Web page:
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Amid the global stock market havoc triggered through the rally in the Treasury yields, Bloomberg came out with an analytical piece suggesting the jump in the Asian central banks’ foreign exchange reserves as the key buffer to the region versus the wild moves.

The report notes that the central banks in Asia’s emerging economies added $467.7 billion to their foreign-exchange reserves last year, the most since 2013. “Rising yields have historically triggered currency volatility and driven up borrowing costs in the region,” said the piece further.

The total holdings by emerging Asian economies, excluding Australia and Japan came in as $5.74 trillion versus $5.8 trillion hits in 2014, per the update.

The report quotes Chua Hak Bin, senior economist at Maybank Kim Eng Research Pte in Singapore to highlight the fear of taper tantrums if the Fed exits prematurely from their bond-buying program. “That will be another blow to poorer emerging markets, already lagging the recovery because of the uneven vaccine rollout and impact from lockdowns,” said Mr. Bin further.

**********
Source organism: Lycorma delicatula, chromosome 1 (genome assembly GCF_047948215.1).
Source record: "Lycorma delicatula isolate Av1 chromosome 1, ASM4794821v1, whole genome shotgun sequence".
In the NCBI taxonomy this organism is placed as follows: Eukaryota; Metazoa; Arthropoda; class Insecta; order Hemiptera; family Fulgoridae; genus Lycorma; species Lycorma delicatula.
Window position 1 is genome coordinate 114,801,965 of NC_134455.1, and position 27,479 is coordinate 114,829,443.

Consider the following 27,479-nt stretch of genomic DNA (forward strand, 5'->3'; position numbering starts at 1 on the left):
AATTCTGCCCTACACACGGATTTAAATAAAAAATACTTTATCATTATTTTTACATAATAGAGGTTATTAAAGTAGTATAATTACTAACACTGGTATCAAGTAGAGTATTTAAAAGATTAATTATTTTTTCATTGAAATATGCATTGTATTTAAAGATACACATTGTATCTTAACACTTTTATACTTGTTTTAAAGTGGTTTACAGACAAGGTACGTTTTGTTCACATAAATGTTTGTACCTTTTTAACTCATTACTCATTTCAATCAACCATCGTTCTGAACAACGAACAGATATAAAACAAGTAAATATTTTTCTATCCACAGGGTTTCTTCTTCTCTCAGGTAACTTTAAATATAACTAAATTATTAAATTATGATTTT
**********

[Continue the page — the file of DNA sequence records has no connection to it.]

Also suggesting further optimism for Asia were the comments from Alex Wolf, Hong Kong-based head of investment strategy Asia at JP Morgan Private Bank. The investment banker said, “Asia looks set to enjoy a cyclical rebound with low real rates to shield against volatility. Bear in mind that insofar as rising yields are a reflection of growth optimism, a lot of that growth should come from Asia in 2021.”

Read: Wall Street Close: Equity markets on the ropes as bond yields surge

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